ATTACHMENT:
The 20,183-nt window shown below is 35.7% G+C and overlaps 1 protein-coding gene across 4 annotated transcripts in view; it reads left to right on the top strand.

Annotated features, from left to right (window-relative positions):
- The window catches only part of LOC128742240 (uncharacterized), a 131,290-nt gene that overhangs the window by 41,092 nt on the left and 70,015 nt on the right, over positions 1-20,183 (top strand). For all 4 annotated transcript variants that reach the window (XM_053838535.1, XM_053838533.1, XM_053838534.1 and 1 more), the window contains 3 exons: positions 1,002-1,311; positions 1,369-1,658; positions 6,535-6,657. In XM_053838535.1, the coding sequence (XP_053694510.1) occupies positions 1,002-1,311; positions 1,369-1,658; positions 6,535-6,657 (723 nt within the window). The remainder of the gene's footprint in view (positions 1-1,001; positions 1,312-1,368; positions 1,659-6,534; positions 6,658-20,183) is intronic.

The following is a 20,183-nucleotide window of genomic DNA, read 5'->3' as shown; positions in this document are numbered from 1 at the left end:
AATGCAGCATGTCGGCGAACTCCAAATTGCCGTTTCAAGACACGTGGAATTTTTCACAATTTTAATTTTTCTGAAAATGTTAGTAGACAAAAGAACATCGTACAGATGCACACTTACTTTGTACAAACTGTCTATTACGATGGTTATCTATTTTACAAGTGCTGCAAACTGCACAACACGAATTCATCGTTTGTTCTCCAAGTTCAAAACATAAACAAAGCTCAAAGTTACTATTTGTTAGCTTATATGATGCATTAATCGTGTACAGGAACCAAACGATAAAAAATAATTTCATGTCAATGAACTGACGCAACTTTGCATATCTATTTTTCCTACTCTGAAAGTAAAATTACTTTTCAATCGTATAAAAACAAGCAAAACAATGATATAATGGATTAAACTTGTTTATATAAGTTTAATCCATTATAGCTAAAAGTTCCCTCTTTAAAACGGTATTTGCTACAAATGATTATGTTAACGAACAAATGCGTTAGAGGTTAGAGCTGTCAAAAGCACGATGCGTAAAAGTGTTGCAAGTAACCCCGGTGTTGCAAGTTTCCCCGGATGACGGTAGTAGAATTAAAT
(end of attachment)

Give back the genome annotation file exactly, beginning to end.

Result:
The 20,183-nt window shown below is 35.7% G+C and overlaps 1 protein-coding gene across 4 annotated transcripts in view; it reads left to right on the top strand.

Annotated features, from left to right (window-relative positions):
- The window catches only part of LOC128742240 (uncharacterized), a 131,290-nt gene that overhangs the window by 41,092 nt on the left and 70,015 nt on the right, over positions 1-20,183 (top strand). For all 4 annotated transcript variants that reach the window (XM_053838535.1, XM_053838533.1, XM_053838534.1 and 1 more), the window contains 3 exons: positions 1,002-1,311; positions 1,369-1,658; positions 6,535-6,657. In XM_053838535.1, the coding sequence (XP_053694510.1) occupies positions 1,002-1,311; positions 1,369-1,658; positions 6,535-6,657 (723 nt within the window). The remainder of the gene's footprint in view (positions 1-1,001; positions 1,312-1,368; positions 1,659-6,534; positions 6,658-20,183) is intronic.

The following is a 20,183-nucleotide window of genomic DNA, read 5'->3' as shown; positions in this document are numbered from 1 at the left end:
AATGCAGCATGTCGGCGAACTCCAAATTGCCGTTTCAAGACACGTGGAATTTTTCACAATTTTAATTTTTCTGAAAATGTTAGTAGACAAAAGAACATCGTACAGATGCACACTTACTTTGTACAAACTGTCTATTACGATGGTTATCTATTTTACAAGTGCTGCAAACTGCACAACACGAATTCATCGTTTGTTCTCCAAGTTCAAAACATAAACAAAGCTCAAAGTTACTATTTGTTAGCTTATATGATGCATTAATCGTGTACAGGAACCAAACGATAAAAAATAATTTCATGTCAATGAACTGACGCAACTTTGCATATCTATTTTTCCTACTCTGAAAGTAAAATTACTTTTCAATCGTATAAAAACAAGCAAAACAATGATATAATGGATTAAACTTGTTTATATAAGTTTAATCCATTATAGCTAAAAGTTCCCTCTTTAAAACGGTATTTGCTACAAATGATTATGTTAACGAACAAATGCGTTAGAGGTTAGAGCTGTCAAAAGCACGATGCGTAAAAGTGTTGCAAGTAACCCCGGTGTTGCAAGTTTCCCCGGATGACGGTAGTAGAATTAAAT